In Forex trading, hedging can mean two things. Firstly, it can relate to the process of hedging or sterilizing a position by opening an equal and opposite trade to an open position. A trader might put on a hedge such as this if, for example, he or she wanted to retain a position overnight or over a weekend without experiencing any change in P&L, positive or negative.
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Imagine a trader is long one lot of GBPUSD, it’s nicely on side, and they decide to hold onto the position rather than close it, as they will be travelling and will be unable to monitor the position. To hedge that trade, they sell one lot of GBPUSD as a new opening position, not to close the existing trade.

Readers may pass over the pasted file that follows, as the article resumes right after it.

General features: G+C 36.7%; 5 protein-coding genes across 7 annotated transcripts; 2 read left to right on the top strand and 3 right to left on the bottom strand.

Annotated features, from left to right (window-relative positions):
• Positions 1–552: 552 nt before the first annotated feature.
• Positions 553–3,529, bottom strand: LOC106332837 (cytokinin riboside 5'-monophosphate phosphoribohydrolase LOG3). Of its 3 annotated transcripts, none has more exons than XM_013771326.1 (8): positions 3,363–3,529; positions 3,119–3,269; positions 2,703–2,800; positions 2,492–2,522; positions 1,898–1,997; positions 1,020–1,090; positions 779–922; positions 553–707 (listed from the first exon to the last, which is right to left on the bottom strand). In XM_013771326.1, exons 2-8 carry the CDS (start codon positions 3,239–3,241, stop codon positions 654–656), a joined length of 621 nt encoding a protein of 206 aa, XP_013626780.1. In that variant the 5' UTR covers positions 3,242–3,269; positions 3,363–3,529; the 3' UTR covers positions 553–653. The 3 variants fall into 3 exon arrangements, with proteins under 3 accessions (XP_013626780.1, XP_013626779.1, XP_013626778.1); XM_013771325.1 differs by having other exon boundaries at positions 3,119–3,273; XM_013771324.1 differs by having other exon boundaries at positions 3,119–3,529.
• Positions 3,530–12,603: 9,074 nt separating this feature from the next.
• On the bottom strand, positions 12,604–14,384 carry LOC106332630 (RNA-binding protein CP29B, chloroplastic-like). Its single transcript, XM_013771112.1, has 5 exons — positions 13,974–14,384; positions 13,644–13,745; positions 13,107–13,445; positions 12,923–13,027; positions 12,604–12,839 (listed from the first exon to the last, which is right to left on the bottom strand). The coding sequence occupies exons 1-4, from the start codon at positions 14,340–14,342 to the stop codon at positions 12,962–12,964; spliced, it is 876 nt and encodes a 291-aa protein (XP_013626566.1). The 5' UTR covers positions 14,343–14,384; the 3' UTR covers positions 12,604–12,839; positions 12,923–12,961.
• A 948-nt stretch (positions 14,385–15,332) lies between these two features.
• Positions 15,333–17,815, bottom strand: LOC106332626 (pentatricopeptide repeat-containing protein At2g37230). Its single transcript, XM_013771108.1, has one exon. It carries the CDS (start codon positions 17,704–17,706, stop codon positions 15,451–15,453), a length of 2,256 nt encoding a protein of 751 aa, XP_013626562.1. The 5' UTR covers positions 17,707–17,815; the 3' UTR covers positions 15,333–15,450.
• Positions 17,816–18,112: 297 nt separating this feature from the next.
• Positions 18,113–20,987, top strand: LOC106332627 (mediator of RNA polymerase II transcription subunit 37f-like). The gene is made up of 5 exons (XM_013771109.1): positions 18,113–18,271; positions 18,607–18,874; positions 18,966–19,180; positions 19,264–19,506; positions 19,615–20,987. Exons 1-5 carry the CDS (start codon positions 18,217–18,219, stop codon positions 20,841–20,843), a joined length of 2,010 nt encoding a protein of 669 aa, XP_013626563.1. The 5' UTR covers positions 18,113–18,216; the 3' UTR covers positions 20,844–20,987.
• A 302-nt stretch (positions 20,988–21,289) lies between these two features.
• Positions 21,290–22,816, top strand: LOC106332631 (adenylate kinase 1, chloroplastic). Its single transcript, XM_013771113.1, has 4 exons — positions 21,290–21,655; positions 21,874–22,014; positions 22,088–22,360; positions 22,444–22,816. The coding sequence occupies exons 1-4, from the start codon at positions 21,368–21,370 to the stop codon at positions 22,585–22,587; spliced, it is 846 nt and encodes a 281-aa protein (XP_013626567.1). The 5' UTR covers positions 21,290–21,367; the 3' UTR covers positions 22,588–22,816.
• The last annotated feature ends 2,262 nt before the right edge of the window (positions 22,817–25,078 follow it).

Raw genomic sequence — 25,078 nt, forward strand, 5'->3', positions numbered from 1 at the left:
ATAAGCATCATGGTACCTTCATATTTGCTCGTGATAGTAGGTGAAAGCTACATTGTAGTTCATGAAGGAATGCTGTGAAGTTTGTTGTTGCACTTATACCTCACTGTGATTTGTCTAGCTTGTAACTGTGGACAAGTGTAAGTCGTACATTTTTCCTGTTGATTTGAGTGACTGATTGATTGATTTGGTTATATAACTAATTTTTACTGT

They now have two positions open but their P&L is neutral from the time that they opened the short trade. The trader can close one or both of their positions in GBPUSD as and when they can trade again.
We can also hedge FX exposure of other positions. For example, if a trader has a portfolio of US equities in US dollars but their base or home currency is GBP, then they are long the US dollar and short the British pound by default and are exposed to underlying currency risk.
However, the investor could choose to hedge that currency risk with an FX trade, in case a purchase of GBPUSD with a notional value equivalent to the value of their underlying portfolio of US shares.
It’s also possible to hedge an FX position with a position in another FX pair or cross that is negatively correlated to the original position. Under a negative correlation, a change in the value of position A is offset by a change in the opposite direction in the value of position B. However, FX correlations are variable rather than static, so such hedges need to be well thought out and/or relatively short term.